rubaiyat 11:56 am 20 Nov 15

“According to the Fair Go for Canberra website, IKEA has made over $1 billion in profit and paid less than 3% in tax since starting operations here in 2003.”

2003?

Ikea has been in Australia many decades.

Its first store was in Gordon, Sydney in 1975.

rosscoact 11:45 am 20 Nov 15

Ezy said :

Canberra Milk are my favourite local supplier of furniture.

😀 this did not go un-noticed.

I’m not into the mass-produced stuff that is a direct competitor to Ikea but there are some fantastic furniture makers about the place.

Uneke Furniture makes some beautiful stuff and Thor too as previously mentioned.

An alternative to Thor for custom built and joinery is Gino and Robyn at Select Custom Joinery out at Wallaroo, fabulous custom made pieces.

Ezy 10:51 am 20 Nov 15

A well designed custom piece from Thors Hammer would be nice.

http://www.thors.com.au/furniture

Ellen Harvey 9:55 am 20 Nov 15

Holden Caulfield said :

Meanwhile, back on track, a furniture store nomination… it’s not cheap, but Designcraft in Hume.

I would second this nomination. Gorgeous items, but absolutely not cheap.

Holden Caulfield 7:55 am 20 Nov 15

Meanwhile, back on track, a furniture store nomination… it’s not cheap, but Designcraft in Hume.

Lazy I 6:12 am 20 Nov 15

watto23 said :

Wash the double standards of Australia. Every Australian company practices tax avoidance to some degree.

This.

Kerry Packer said it best.

I am not evading tax in any way, shape or form. Now of course I am minimizing my tax and if anybody in this country doesn’t minimize their tax they want their heads read because as a government I can tell you you’re not spending it that well that we should be donating extra.

IKEA had a hell of a lot of people working there when I checked it out, I am almost certain they weren’t commuting from Sweden.

dungfungus 5:17 pm 19 Nov 15

watto23 said :

Wash the double standards of Australia. Every Australian company practices tax avoidance to some degree. But we will pick on IKEA because someone probably was unable to assemble their new bookcase and thus spat the dummy and decided to take revenge. Yes IKEA does the tax avoidance thing as do many companies and individuals.

The trade unions don’t practice tax avoidance.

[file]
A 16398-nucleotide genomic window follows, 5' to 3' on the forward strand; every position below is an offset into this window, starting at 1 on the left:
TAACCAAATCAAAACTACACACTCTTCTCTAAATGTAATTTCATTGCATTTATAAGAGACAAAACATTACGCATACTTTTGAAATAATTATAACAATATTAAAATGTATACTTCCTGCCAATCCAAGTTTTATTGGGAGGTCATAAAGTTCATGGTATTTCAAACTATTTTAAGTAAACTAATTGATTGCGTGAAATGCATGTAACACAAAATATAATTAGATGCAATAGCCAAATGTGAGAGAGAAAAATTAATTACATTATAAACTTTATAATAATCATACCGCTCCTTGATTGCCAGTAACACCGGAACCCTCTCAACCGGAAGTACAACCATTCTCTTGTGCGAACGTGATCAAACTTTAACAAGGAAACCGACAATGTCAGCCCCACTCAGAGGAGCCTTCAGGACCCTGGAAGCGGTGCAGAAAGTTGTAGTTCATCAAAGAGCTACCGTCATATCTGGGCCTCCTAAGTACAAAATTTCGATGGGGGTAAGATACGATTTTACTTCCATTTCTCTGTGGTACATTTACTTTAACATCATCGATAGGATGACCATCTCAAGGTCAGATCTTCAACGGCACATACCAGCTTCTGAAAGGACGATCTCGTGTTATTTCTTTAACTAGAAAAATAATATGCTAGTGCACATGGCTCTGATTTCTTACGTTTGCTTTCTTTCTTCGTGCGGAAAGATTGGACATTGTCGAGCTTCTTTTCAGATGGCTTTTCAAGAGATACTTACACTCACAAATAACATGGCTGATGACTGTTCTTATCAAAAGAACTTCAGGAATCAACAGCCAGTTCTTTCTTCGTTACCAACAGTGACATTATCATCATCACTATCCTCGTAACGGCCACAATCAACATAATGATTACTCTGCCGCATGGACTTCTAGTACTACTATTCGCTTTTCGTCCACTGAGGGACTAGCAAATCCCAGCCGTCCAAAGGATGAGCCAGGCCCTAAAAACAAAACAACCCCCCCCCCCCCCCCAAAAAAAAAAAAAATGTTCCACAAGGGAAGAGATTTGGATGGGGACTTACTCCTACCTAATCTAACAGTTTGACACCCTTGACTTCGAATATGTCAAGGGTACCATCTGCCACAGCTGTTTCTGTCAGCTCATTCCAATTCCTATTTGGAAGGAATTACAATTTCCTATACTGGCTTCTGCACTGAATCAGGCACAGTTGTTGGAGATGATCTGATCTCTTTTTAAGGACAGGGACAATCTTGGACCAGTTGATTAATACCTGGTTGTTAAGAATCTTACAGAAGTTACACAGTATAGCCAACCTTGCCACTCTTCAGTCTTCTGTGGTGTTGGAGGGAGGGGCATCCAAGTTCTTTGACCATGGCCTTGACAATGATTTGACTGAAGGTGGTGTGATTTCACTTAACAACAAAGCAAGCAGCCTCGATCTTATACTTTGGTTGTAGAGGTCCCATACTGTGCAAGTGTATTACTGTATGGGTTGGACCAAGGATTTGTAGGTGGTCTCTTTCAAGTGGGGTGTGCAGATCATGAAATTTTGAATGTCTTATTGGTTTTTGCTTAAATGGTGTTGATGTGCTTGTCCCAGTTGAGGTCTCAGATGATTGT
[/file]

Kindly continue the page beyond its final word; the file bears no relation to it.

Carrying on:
Ezy 3:35 pm 19 Nov 15

Canberra Milk are my favourite local supplier of furniture.

watto23 1:53 pm 19 Nov 15

Wash the double standards of Australia. Every Australian company practices tax avoidance to some degree. But we will pick on IKEA because someone probably was unable to assemble their new bookcase and thus spat the dummy and decided to take revenge. Yes IKEA does the tax avoidance thing as do many companies and individuals.

wildturkeycanoe 1:16 pm 19 Nov 15

Why target Ikea? Consumers would be surprised at how much tax “minimization” is going on out there, even our politicians are raking it in through legal loopholes that earn money unethically (Smokin Joe is a good example). If we start boycotting them all there won’t be many places left to shop.

MERC600 1:03 pm 19 Nov 15

A couple of things you missed in telling us about fair go for canberra, in that it might have possible political leanings…
From their website (“What is Fair Go for Canberra?
Fair Go for Canberra is a community driven campaign enabling Canberrans to defend ourselves from the cuts, lies and broken promises of the Federal Liberal Government. We are inviting all Canberrans, and all community groups to join the movement. )

and also this ( Fair Go for Canberra Inc. gratefully acknowledges the in-kind support it receives from the Trades & Labour Council of the ACT (UnionsACT), 189 Flemington Rd, Mitchell ACT 2911 Australia.)

However if big companies are using tax minimisation ( as they call it ) to pay bugger all tax, then the Government needs to look at it. Perhaps the fair go people could have started 8 years ago, back in 2007 with Kevin from Qld; “here to help you”.